Guy Boyd

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Curriculum vitae

Guy Martin Boyd was born in Murrumbeena, near Melbourne in 1923. Guy Boyd hails from the illustrious artistic Boyd dynasty.
He grew up with his extended family in the idyllic environs of Murrumbeena, Victoria which served as a large, rambling studio/house where creativity was encouraged and nurtured. His penchant for sculpture became apparent during this period and at the age of twelve he made a conscious decision to become a sculptor. After experimenting with many other pursuits, most notably pottery, his ambition was realised in 1964 when he devoted himself to full-time sculpting.
After a state primary school education Guy and his brothers took labouring jobs. In 1941-46 he served in the Militia. A committed pacifist, he refused to bear arms and worked at first as a draughtsman before being transferred to Ingleburn to teach pottery to patients in 1944.
In 1945, Boyd enrolled at the East Sydney Technical College, where he studied sculpture under Lyndon Dadswell. In 1946 at Neutral Bay he founded a commercial pottery, the Martin Boyd Pottery, these products were popular with postwar homemakers.
On 22 April 1950 Boyd married 18-year-old Barbara Dawn Cooper, a secretary however they soon divorced and in 1952 Boyd moved back to Melbourne and married Phyllis Nairn, an Adelaide-born graduate in social work. While living with his family at his father's property Boyd began the Guy Boyd Pottery, however sold this in 1964 to move to Brighton and sculpt full time.
His first big commissions included wall sculptures for Tullamarine (1970) and Sydney (1971) airports. Following study in Europe and Asia, in 1976 he moved to Toronto, Canada; his wife and their youngest four children accompanied him. In 1980 Boyd bought his grandfather's house in Edward Street, Sandringham, and he returned to Melbourne with his family in 1981 to restore the house and live in it.
A former president (1973-76) of the Port Phillip Bay Conservation Council, he remained active in environmental matters: he was arrested in 1983 while protesting against the damming of the Franklin River in Tasmania and campaigned for the innocence of Lindy Chamberlain. He died on 26 April 1988.
The major themes that run through the work of Guy Boyd include symbolism, myth, lovers and women. His ability to capture the fluidity and sensuality of the human form is extraordinary. His appreciation for the female form is widely known with the execution of many beautiful works a testament to this inspirational muse. Boyd had held one-man exhibitions in all Australian capital cities and in London, Montreal, Chicago and New York. His work is represented in the National Gallery of Australia and in the State galleries of Victoria, New South Wales and Queensland.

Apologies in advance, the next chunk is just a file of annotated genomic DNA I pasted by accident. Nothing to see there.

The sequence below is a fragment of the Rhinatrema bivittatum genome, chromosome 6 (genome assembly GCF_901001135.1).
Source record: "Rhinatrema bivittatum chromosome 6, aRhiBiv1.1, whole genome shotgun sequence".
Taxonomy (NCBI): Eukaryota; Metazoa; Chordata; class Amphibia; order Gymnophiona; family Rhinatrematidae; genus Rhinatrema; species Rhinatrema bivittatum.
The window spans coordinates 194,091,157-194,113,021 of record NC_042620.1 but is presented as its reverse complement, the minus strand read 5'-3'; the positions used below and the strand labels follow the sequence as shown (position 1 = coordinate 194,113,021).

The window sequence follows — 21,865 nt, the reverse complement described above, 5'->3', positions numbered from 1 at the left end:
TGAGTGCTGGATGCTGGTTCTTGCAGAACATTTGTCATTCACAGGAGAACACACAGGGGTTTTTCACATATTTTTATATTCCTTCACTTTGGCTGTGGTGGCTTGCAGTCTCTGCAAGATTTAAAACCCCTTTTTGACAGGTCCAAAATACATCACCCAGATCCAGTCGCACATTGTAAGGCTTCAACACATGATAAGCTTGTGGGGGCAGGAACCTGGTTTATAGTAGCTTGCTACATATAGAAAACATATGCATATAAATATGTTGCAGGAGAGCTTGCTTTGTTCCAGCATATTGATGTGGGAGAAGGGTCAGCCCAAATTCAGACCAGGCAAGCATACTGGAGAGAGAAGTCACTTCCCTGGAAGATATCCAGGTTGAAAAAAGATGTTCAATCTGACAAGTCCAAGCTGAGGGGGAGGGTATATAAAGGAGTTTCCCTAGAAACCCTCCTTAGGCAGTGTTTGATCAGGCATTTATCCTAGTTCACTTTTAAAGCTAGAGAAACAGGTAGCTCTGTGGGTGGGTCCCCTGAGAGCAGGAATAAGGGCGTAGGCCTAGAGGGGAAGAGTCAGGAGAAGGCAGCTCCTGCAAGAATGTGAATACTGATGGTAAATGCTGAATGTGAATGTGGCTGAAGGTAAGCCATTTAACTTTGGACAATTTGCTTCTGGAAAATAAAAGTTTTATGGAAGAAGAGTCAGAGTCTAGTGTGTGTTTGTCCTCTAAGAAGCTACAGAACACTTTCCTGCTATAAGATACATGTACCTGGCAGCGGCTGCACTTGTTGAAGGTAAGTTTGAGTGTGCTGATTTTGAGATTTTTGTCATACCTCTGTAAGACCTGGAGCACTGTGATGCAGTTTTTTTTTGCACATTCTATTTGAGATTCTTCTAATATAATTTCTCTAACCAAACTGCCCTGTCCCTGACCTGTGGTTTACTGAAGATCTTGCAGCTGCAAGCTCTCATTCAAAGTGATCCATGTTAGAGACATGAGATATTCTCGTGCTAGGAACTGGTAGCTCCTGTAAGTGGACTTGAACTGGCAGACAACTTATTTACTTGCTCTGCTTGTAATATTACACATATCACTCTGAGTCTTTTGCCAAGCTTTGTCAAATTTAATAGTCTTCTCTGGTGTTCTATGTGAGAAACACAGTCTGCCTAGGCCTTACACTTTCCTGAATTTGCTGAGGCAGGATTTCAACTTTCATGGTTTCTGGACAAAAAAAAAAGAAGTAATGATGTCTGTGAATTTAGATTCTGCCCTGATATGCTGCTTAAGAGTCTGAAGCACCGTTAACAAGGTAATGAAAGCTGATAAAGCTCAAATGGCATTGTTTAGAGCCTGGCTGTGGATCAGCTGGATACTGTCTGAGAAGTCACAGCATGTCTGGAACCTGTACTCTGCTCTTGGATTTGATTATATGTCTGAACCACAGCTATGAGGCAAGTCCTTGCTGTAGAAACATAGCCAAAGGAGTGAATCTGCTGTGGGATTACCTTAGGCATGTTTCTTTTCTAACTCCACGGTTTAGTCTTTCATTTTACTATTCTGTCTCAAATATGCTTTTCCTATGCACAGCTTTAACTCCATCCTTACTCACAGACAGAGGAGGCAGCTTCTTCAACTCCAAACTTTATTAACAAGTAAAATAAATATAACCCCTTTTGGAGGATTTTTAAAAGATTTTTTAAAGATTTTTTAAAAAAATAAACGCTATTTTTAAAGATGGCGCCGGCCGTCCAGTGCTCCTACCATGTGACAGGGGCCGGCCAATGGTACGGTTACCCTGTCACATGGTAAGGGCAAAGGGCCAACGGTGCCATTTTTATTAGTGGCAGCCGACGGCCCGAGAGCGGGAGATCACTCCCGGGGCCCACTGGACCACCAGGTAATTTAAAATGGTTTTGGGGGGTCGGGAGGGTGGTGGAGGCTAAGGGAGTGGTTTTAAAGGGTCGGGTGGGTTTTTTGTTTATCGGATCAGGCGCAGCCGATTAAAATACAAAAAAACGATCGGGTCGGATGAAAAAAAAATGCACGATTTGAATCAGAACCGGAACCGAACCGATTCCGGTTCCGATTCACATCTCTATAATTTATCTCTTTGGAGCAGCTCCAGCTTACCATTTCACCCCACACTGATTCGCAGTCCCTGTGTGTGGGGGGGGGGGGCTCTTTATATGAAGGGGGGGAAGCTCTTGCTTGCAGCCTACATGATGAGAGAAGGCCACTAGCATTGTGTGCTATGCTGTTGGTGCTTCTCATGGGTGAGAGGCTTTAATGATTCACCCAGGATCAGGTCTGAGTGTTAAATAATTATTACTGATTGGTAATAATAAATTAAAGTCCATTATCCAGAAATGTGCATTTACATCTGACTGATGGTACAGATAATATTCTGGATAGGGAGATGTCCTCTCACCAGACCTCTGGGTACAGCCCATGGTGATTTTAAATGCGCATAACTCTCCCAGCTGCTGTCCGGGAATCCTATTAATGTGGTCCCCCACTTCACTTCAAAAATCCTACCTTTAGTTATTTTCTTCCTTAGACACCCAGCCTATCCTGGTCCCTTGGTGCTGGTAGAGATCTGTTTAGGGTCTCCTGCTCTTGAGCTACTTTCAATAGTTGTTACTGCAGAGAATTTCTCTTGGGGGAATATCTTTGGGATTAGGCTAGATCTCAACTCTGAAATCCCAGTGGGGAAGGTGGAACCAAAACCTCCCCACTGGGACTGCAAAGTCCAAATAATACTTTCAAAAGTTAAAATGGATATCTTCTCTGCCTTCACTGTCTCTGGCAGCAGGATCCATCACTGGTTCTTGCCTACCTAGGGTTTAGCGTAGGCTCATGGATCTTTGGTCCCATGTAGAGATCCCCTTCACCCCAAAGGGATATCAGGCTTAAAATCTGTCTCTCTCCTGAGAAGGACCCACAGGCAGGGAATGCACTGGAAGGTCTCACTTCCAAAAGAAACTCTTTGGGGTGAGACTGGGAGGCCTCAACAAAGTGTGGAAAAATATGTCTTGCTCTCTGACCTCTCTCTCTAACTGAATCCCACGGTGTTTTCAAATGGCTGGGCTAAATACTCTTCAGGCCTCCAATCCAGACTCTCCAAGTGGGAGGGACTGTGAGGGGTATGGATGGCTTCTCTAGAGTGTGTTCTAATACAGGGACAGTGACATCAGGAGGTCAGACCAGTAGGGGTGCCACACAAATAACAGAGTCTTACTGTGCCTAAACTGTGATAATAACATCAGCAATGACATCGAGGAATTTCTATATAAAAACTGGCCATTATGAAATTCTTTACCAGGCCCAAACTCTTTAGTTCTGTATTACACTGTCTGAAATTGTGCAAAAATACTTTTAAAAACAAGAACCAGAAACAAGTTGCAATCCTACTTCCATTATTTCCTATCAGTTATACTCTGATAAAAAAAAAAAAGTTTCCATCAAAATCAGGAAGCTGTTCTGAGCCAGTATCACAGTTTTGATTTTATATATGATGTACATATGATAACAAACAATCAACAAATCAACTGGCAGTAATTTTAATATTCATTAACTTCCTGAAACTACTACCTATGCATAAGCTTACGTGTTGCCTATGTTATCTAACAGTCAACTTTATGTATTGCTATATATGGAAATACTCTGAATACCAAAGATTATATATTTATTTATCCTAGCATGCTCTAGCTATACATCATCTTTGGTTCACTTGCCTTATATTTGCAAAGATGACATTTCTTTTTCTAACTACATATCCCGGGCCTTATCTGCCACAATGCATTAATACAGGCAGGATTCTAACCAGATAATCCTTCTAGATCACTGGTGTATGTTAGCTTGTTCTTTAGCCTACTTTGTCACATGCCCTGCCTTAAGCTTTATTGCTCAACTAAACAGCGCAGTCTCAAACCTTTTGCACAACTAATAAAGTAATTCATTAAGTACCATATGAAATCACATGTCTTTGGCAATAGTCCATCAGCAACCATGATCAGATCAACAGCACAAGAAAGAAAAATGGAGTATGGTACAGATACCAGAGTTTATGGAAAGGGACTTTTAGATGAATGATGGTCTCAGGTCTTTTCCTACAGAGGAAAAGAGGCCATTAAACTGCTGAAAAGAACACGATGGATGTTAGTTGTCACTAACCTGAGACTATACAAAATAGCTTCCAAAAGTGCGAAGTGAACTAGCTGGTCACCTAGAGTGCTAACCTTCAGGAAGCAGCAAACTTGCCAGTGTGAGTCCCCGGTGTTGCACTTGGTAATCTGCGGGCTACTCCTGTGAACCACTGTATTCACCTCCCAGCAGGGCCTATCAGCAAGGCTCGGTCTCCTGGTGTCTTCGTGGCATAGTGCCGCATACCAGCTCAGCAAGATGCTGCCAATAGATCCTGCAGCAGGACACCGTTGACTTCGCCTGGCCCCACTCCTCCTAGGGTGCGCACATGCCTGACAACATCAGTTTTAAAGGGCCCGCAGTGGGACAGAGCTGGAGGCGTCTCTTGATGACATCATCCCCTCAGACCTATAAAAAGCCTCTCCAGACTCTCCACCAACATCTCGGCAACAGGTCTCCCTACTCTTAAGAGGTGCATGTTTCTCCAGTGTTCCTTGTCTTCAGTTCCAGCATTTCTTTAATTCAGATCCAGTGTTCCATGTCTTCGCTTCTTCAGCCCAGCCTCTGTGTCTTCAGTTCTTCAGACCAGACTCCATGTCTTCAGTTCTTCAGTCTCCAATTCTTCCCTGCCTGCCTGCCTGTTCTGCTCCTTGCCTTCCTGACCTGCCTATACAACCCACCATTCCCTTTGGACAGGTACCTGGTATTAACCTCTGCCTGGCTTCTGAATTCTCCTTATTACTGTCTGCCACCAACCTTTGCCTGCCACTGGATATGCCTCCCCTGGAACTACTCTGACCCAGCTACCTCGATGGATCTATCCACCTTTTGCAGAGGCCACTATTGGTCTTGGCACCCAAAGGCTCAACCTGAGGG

Guy Boyd

Curriculum vitae

Guy Martin Boyd was born in Murrumbeena, near Melbourne in 1923. Guy Boyd hails from the illustrious artistic Boyd dynasty.
He grew up with his extended family in the idyllic environs of Murrumbeena, Victoria which served as a large, rambling studio/house where creativity was encouraged and nurtured. His penchant for sculpture became apparent during this period and at the age of twelve he made a conscious decision to become a sculptor. After experimenting with many other pursuits, most notably pottery, his ambition was realised in 1964 when he devoted himself to full-time sculpting.
After a state primary school education Guy and his brothers took labouring jobs. In 1941-46 he served in the Militia. A committed pacifist, he refused to bear arms and worked at first as a draughtsman before being transferred to Ingleburn to teach pottery to patients in 1944.
In 1945, Boyd enrolled at the East Sydney Technical College, where he studied sculpture under Lyndon Dadswell. In 1946 at Neutral Bay he founded a commercial pottery, the Martin Boyd Pottery, these products were popular with postwar homemakers.
On 22 April 1950 Boyd married 18-year-old Barbara Dawn Cooper, a secretary however they soon divorced and in 1952 Boyd moved back to Melbourne and married Phyllis Nairn, an Adelaide-born graduate in social work. While living with his family at his father's property Boyd began the Guy Boyd Pottery, however sold this in 1964 to move to Brighton and sculpt full time.
His first big commissions included wall sculptures for Tullamarine (1970) and Sydney (1971) airports. Following study in Europe and Asia, in 1976 he moved to Toronto, Canada; his wife and their youngest four children accompanied him. In 1980 Boyd bought his grandfather's house in Edward Street, Sandringham, and he returned to Melbourne with his family in 1981 to restore the house and live in it.
A former president (1973-76) of the Port Phillip Bay Conservation Council, he remained active in environmental matters: he was arrested in 1983 while protesting against the damming of the Franklin River in Tasmania and campaigned for the innocence of Lindy Chamberlain. He died on 26 April 1988.
The major themes that run through the work of Guy Boyd include symbolism, myth, lovers and women. His ability to capture the fluidity and sensuality of the human form is extraordinary. His appreciation for the female form is widely known with the execution of many beautiful works a testament to this inspirational muse. Boyd had held one-man exhibitions in all Australian capital cities and in London, Montreal, Chicago and New York. His work is represented in the National Gallery of Australia and in the State galleries of Victoria, New South Wales and Queensland.